The Village Sweet Shop

Impression: Freer Gallery of Art
Freer Gallery of Art
Number: 266
Date: 1886
Medium: etching
Size: 82 x 124 mm
Signed: butterfly at right
Inscribed: no
Set/Publication: no
No. of States: 1
Known impressions: 14
Catalogues: K.251; M.247; W.205
Impressions taken from this plate  (14)


children, confectioner, shop, shop-front.


The subject is a sweet shop, and this forms the basis for minor variations in the title, as follows:

'The Village Sweet-Shop' (1886, Frederick Wedmore (1844-1921)). 3
'The Village Sweet shop' (1887, Whistler). 4
'The Sweet Shop' (1887/1888, Whistler). 5
'The Sweet Shop' (1888, Brussels). 6
'Sweet Shop' (1889, Whistler). 7
'The Little Sweet Shop' (1893, Chicago). 8
'Sweet shop. Sandwich' (1903/1935?, possibly Rosalind Birnie Philip (1873-1958)). 9
'Au village. Le marchand de bonbons - (the Village Sweet-Shop)' (1905, Paris). 10

Miss Birnie Philip recorded the site as Sandwich, as well as the subject as 'Sweet Shop'; this is probably correct, but is not certain, since Whistler did not use the town's name in the title.

Given this slight uncertainty, it is preferable to revert to Whistler's original title, 'The Village Sweet Shop', which was that favoured by other cataloguers, from Wedmore on.

3: Wedmore 1886 A (cat. no. 205).

4: Letter to Dowdeswell, 27 July 1887, GUW #08677.

5: List, [1887/1888], GUW #13233.

6: Brussels 1888 (cat. no. 6).

7: List, 18 July 1889, GUW #13235.

8: Chicago 1893 (cat. no. 2254).

9: Envelope containing the copper plate, University of Glasgow.

10: Paris Mem. 1905 (cat. no. 384).


At left is a low, open doorway, with a child and a baby sitting on the doorstep. In the doorway at left stands a taller girl with a scarf over her head, and to right is a small boy with his right hand raised to his face. He appears to be wearing a cap and possibly a mask. In the shadows behind them is another figure. Propped against the wall, to right of the doorway, is a large wooden shutter. At the right is a shop-window covered by an irregular grid, made either of wood or iron. Three slightly lop-sided shelves inside the window are filled with boxes and tall glass jars of sweets. The wall is roughly plastered and the ground, cobbled.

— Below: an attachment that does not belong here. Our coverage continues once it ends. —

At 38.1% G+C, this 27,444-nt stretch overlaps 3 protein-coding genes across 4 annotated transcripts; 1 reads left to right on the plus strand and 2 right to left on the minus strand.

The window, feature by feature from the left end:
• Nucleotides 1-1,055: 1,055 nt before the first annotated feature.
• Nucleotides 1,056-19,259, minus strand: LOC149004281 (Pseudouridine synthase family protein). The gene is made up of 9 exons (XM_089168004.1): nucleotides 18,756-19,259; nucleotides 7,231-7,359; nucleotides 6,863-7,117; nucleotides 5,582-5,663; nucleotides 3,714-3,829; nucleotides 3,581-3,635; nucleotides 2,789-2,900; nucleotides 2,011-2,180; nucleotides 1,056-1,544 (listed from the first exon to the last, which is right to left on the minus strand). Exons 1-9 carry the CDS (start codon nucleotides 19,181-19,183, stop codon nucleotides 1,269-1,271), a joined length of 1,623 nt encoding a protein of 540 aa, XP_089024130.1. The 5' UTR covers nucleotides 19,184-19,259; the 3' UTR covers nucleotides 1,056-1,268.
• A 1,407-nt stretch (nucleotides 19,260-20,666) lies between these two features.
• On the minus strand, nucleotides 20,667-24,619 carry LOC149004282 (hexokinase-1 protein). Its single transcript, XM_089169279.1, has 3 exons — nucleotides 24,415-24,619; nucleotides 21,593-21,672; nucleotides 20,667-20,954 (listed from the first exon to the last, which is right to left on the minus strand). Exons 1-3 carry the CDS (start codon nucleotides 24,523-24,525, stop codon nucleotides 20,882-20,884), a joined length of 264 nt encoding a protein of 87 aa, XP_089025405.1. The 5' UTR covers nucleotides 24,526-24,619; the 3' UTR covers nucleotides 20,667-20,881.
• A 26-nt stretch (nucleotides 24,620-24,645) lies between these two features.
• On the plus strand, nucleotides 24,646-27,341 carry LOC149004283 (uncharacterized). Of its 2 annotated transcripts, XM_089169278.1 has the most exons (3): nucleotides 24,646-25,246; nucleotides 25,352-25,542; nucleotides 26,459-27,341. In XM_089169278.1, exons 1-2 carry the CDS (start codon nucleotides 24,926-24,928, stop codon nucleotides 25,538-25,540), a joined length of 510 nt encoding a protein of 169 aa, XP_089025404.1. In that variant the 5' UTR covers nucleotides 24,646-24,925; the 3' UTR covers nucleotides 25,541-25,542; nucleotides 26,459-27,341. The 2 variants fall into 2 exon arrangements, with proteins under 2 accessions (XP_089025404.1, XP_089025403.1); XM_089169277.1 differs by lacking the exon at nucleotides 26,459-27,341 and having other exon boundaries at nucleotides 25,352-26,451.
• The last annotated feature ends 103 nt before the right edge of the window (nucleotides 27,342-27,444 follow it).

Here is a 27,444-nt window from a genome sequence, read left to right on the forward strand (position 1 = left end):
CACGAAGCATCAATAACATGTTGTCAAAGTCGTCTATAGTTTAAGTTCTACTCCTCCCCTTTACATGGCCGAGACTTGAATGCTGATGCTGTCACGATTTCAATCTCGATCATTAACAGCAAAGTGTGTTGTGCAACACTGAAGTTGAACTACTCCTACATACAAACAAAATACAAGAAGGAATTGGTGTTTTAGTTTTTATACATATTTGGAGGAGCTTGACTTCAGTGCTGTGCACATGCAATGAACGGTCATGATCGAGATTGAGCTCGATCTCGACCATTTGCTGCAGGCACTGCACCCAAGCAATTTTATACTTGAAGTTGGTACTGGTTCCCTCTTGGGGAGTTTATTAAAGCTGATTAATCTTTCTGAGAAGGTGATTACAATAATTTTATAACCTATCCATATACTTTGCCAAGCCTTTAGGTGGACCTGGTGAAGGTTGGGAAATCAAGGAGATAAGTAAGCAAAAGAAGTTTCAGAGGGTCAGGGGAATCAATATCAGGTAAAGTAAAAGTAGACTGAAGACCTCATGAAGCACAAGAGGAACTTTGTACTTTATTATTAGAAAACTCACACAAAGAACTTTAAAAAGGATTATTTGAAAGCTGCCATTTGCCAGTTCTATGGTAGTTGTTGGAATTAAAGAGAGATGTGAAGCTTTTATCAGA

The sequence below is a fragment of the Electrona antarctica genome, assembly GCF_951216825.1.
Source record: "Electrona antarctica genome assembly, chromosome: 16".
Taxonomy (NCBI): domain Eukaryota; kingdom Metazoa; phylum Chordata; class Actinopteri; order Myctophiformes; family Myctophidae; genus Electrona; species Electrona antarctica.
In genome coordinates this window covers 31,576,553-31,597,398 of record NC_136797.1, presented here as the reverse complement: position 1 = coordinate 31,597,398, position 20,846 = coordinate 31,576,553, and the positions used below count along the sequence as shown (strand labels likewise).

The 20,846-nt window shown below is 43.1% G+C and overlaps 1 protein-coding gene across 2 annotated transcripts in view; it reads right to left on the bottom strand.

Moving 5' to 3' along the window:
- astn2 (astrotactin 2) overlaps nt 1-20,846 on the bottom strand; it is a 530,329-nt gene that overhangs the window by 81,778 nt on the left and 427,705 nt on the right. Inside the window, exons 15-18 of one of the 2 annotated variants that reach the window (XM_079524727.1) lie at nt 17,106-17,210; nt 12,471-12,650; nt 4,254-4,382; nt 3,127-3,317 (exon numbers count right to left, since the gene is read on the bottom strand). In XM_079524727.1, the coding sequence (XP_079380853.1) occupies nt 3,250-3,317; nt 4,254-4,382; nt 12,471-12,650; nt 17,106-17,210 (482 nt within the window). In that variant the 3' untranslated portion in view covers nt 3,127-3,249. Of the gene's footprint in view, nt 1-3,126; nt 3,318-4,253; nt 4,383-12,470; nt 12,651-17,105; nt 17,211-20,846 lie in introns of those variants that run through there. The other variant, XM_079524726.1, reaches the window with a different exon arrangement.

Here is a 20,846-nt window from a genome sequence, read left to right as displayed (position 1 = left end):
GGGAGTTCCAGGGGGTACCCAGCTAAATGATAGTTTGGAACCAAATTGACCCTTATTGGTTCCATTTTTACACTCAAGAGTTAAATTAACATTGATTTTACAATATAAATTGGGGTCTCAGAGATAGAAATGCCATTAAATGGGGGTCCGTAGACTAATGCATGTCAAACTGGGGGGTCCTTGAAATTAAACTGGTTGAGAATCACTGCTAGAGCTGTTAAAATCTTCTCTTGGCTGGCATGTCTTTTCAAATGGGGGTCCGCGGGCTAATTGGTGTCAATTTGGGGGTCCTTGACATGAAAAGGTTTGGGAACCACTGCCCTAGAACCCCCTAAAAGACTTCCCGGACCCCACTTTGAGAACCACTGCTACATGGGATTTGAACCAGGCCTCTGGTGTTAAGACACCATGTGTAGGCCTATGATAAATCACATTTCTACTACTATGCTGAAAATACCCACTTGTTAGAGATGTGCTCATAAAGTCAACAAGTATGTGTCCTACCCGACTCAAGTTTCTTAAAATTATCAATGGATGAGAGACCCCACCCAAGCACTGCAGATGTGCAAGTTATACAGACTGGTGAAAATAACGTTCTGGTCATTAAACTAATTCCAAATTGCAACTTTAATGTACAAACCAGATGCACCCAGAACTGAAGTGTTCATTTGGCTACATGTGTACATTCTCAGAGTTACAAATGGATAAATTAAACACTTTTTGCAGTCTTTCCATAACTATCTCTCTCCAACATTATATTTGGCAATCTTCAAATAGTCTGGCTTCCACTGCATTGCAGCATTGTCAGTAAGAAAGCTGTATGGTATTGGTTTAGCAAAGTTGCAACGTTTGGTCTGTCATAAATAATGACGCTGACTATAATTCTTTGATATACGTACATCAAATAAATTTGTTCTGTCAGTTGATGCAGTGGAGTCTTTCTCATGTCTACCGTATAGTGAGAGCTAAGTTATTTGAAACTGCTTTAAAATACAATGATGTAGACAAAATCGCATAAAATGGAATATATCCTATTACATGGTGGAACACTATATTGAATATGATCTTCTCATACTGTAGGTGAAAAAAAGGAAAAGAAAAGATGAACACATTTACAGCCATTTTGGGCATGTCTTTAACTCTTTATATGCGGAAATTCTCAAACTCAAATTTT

This may have been etched in the small town of Sandwich, Kent, in the south of England. Whistler made several etchings there including Salvation Army, Sandwich [319], Double Doorway, Sandwich [322] and Doorway, Sandwich [323]. 11


A few years earlier Whistler had painted a similar subject, An Orange Note: Sweet Shop [y264]. Lochnan commented, 'Whistler's developing interest in transparency and translucency was explored in the etching of sweets barely visible through the glass of the shop windows.' 12

12: Lochnan 1984, p. 228.

The asymmetry of the composition in the etching creates complex spatial divisions. The children are indicated imprecisely so that it is hard to identify the sex, age and dress of some of them. The goods in the window create texture and an illusion of detail but the shapes are hard to interpret. There is a similar use of detail and pattern, within a more regular geometrical framework, in a later etching, The Embroidered Curtain [451].